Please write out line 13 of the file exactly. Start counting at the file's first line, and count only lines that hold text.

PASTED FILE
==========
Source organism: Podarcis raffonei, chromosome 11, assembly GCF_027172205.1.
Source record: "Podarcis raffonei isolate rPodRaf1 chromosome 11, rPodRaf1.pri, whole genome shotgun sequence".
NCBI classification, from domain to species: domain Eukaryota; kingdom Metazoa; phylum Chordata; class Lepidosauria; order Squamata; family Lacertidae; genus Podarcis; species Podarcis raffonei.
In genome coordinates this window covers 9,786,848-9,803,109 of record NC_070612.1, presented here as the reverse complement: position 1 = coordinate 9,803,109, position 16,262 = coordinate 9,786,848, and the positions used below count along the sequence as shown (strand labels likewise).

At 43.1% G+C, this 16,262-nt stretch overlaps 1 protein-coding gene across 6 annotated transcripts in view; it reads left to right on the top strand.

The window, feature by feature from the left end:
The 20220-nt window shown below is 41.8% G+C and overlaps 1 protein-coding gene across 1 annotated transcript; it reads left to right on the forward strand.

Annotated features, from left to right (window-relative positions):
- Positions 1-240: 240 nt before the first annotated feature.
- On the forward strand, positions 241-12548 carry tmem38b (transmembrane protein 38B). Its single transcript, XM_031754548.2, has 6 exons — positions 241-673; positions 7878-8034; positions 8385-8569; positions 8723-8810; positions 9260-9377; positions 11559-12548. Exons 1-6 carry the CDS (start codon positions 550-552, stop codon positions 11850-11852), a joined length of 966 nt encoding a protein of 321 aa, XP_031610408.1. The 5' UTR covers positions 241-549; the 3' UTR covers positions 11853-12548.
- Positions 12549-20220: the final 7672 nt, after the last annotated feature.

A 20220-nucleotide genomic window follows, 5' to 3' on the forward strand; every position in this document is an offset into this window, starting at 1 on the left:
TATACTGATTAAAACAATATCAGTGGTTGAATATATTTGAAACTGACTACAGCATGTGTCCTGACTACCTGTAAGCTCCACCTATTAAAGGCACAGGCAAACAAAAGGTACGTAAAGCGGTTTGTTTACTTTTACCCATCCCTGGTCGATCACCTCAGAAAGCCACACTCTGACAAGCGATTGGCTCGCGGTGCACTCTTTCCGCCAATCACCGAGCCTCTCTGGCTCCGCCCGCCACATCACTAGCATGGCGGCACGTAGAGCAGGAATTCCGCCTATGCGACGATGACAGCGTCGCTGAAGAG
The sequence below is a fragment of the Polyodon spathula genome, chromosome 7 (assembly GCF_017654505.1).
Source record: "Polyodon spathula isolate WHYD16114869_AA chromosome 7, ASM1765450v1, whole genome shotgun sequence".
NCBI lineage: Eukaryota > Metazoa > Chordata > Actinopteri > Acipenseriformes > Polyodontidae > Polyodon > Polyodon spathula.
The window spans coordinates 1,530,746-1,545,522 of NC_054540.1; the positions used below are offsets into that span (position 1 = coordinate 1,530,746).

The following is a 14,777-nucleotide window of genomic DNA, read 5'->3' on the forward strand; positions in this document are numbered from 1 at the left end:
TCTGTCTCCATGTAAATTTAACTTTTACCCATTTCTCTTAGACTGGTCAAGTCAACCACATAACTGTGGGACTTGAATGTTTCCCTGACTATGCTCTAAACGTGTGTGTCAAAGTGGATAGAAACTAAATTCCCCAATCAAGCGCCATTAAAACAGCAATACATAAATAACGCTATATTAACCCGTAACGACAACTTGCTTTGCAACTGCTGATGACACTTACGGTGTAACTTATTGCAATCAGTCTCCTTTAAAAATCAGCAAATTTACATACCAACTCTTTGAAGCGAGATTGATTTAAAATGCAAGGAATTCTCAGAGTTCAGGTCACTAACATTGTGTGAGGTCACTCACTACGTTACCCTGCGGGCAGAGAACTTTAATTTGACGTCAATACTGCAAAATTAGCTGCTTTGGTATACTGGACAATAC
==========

TATACTGATTAAAACAATATCAGTGGTTGAATATATTTGAAACTGACTACAGCATGTGTCCTGACTACCTGTAAGCTCCACCTATTAAAGGCACAGGCAAACAAAAGGTACGTAAAGCGGTTTGTTTACTTTTACCCATCCCTGGTCGATCACCTCAGAAAGCCACACTCTGACAAGCGATTGGCTCGCGGTGCACTCTTTCCGCCAATCACCGAGCCTCTCTGGCTCCGCCCGCCACATCACTAGCATGGCGGCACGTAGAGCAGGAATTCCGCCTATGCGACGATGACAGCGTCGCTGAAGAG